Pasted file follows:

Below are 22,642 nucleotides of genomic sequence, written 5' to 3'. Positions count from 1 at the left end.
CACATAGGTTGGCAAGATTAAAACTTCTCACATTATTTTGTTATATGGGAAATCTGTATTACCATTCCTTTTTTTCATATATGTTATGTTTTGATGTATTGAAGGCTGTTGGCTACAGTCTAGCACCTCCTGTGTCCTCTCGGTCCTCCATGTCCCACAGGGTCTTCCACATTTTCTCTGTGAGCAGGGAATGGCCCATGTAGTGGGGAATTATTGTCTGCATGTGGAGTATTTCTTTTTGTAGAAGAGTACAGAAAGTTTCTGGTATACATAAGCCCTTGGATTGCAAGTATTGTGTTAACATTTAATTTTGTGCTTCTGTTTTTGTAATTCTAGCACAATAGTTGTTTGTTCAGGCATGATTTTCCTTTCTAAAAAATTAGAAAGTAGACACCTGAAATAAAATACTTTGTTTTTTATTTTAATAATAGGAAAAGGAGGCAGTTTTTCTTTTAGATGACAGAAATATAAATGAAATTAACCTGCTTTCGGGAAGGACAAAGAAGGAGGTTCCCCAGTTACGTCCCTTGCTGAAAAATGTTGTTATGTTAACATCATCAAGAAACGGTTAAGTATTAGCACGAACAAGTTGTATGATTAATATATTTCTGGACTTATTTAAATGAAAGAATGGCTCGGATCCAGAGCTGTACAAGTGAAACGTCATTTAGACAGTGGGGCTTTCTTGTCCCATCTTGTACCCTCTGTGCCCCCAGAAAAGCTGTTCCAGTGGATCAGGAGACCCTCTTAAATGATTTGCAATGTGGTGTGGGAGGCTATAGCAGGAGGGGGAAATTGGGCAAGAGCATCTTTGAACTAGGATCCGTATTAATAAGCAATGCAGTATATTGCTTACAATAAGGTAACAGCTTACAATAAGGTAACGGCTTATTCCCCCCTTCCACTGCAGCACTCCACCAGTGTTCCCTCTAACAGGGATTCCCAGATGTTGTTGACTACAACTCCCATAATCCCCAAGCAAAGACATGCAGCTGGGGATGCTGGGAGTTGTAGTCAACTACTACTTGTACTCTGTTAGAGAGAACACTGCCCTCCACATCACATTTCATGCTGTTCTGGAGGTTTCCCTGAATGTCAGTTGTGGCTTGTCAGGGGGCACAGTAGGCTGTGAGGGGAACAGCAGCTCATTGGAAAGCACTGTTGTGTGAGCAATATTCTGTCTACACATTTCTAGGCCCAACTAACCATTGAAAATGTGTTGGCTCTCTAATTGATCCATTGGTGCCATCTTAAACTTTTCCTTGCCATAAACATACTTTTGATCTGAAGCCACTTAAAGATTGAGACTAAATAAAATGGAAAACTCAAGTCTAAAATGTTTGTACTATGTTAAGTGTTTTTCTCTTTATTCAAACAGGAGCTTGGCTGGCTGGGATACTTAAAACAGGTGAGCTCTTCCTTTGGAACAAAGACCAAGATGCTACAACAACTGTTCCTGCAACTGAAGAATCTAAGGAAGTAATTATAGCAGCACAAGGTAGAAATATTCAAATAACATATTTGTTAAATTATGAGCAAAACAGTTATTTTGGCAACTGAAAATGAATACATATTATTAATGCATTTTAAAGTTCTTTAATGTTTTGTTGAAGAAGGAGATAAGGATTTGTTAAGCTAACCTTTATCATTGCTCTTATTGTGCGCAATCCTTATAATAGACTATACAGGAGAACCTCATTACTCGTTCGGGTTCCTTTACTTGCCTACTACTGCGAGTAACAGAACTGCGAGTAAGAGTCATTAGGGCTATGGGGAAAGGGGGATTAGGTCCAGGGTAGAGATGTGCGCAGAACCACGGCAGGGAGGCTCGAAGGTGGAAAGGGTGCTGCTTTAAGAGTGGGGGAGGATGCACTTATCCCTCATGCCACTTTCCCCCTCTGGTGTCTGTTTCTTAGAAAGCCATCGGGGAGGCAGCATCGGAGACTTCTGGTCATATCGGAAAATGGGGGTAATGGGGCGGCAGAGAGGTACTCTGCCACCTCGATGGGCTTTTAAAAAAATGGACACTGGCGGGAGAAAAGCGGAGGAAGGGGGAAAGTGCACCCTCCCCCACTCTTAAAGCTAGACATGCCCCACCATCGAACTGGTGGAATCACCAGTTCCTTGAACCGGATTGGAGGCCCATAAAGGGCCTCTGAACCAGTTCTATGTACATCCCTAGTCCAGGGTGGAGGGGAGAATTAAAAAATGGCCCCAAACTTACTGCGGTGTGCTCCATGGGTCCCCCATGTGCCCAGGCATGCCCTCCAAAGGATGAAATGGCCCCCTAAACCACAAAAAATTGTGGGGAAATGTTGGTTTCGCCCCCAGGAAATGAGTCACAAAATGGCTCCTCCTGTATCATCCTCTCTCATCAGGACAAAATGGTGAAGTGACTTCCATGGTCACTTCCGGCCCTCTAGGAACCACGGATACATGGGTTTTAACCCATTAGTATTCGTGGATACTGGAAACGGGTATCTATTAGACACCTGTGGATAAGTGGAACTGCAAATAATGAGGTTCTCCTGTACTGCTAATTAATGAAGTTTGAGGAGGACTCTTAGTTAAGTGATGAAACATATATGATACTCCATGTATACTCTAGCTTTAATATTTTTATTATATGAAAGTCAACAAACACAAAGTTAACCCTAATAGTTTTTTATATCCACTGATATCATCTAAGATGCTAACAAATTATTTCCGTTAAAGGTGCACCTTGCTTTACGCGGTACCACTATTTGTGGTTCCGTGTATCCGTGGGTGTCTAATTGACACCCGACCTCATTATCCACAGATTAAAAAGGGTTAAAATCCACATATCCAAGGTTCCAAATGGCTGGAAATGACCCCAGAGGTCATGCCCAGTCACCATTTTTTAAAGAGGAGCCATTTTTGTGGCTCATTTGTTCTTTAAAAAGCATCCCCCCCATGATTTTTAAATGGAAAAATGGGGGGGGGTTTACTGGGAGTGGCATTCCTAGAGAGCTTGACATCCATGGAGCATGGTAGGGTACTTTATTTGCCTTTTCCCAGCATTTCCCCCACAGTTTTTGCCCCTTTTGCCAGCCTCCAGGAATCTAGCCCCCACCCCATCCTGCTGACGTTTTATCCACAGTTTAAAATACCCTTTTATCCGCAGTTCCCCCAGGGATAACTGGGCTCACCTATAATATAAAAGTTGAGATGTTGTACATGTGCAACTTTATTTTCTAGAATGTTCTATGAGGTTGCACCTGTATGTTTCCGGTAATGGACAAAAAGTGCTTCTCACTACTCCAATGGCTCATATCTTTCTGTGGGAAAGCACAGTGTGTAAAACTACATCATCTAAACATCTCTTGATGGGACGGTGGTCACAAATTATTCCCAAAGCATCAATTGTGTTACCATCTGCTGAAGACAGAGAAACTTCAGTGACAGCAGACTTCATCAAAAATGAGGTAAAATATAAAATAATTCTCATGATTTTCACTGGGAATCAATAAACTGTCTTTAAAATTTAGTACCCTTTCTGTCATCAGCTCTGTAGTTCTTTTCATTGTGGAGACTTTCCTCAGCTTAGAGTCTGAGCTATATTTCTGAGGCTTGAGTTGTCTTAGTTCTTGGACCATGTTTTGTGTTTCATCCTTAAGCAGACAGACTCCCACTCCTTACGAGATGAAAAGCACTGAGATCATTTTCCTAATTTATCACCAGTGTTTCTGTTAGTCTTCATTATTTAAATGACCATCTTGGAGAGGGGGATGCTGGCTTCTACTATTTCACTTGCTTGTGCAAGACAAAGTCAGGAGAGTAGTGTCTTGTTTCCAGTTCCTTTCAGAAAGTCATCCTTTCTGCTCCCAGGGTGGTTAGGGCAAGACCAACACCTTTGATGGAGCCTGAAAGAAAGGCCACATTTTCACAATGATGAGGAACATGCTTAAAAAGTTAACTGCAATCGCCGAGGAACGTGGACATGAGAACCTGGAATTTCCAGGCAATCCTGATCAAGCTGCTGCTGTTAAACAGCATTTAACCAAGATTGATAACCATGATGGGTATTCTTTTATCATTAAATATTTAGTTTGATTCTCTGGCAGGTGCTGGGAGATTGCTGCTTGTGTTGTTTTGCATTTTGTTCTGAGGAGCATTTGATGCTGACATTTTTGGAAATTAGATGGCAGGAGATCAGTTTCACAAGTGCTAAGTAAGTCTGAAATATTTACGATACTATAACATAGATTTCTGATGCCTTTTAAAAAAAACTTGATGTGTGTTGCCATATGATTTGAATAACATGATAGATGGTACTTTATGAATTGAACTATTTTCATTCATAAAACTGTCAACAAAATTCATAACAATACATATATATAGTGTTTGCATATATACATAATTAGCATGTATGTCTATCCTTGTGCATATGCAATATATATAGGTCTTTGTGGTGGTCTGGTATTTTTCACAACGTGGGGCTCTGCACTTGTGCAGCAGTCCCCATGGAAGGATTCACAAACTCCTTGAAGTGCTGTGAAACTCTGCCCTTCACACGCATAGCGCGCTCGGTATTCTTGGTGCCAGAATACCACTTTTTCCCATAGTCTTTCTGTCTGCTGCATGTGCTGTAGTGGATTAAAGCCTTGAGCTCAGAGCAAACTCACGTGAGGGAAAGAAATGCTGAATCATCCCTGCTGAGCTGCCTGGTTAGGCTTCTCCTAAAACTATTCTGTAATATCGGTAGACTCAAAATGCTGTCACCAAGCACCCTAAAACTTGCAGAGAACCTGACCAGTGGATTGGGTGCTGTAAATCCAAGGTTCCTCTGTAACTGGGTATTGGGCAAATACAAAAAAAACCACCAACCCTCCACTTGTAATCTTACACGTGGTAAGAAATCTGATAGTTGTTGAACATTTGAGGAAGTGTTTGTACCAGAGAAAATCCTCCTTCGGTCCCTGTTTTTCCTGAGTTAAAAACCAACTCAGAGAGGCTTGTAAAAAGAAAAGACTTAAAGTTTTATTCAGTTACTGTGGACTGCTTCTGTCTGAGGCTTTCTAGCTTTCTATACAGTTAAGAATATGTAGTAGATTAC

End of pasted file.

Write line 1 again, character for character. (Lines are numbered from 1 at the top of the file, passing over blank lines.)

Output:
Below are 22,642 nucleotides of genomic sequence, written 5' to 3'. Positions count from 1 at the left end.